Wednesday, December 21, 2016

Emperor Trump: Generals may get a little tired of this

Lawrence Alma-Tadema, Proclaiming Claudius Emperor, 1867. Wikimedia Commons.
Foreign Policy reports on new insights into the views of the Trump transition, as seen at the department of Defense:
A Pentagon memo outlining the incoming Trump administration’s top “defense priorities” identifies defeating the Islamic State, eliminating budget caps, developing a new cybersecurity strategy, and finding greater efficiencies as the president-elect’s primary concerns. But the memo, obtained by Foreign Policy, does not include any mention of Russia, which has been identified by senior military officials as the No. 1 threat to the United States.
It doesn't mention Iran either, for whatever that's worth; the only named countries in the memo are North Korea and China (plus ISIS or ISIL—both stylings are used, irritatingly).

This isn't equivalent to Obama's view in 2012, in opposition to candidate Willard Mitt Romney, that Russia was not the most serious military threat to US interests, if only because the DoD agreed with Obama, and it was a moment (near the end of the presidency of Dmitri Medvedev) of really warming Russian-US relations, important cooperation on the Syria and Iran issues, and no signs of Russian designs on foreign territory since the Georgian war of 2008, for which the Georgian government seemed (to the USG) to be to blame.

Since then, Vladimir Putin has resumed the presidency and more or less acknowledged that he personally ordered the invasion of Georgia*; Russia has brutally invaded Ukraine, annexing Crimea and maintaining an endless conflict in the Donbass region; Russian bombers have given Bashar al-Assad the edge in the prosecution of an unspeakably murderous counterrevolution (while giving little time to their professed aim of attacking Da'esh fighters, not to say the anti-Assad forces are innocent, but the Syrian government, Hezbollah, and now Russian allied forces are guilty of the overwhelming majority of civilian casualties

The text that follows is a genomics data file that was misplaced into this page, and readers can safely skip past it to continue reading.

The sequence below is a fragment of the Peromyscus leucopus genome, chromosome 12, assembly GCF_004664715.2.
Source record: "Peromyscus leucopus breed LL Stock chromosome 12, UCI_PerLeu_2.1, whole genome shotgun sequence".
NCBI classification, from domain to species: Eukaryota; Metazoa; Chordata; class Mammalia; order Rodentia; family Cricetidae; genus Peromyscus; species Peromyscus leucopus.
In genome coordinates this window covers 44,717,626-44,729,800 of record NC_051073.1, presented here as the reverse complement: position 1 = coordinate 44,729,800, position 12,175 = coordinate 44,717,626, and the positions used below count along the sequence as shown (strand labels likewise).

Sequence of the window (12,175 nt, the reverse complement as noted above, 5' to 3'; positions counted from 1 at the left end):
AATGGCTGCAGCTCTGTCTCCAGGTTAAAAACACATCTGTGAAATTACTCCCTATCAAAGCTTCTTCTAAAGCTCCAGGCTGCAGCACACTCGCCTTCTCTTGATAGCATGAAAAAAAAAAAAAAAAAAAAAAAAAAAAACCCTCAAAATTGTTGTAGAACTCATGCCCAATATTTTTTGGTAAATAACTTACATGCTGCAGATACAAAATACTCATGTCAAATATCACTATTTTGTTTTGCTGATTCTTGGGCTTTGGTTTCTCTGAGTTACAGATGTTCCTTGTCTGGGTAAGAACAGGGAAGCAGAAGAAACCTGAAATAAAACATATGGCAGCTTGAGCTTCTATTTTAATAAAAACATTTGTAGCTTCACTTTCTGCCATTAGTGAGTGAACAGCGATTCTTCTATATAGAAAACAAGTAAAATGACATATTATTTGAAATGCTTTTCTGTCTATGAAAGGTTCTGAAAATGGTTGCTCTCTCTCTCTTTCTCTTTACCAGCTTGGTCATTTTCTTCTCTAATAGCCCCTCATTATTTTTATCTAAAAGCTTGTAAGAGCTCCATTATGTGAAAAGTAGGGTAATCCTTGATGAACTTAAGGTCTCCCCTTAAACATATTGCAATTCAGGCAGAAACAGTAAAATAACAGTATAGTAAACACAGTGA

and that's just not debatable); and Russia's emerging capacity for cyberwar, as seen in its interference in recent British, Italian, and Dutch elections to say nothing of the US. So the situation has really changed in some fairly extreme ways in the past four years.

It's really startling how willing Trump is to get into public conflict with the defense establishment, not just with respect to Russia. I'm thinking of the fact that almost all his generals, the remarkable quantity of generals he's filling up his cabinet with, got fired;

  • Mattis, the incoming defense secretary, accused of war crimes in Iraq in 2004 and forced into retirement from his job as chief of Central Command because he couldn't get behind Iran policy and wouldn't publicly shut up about it;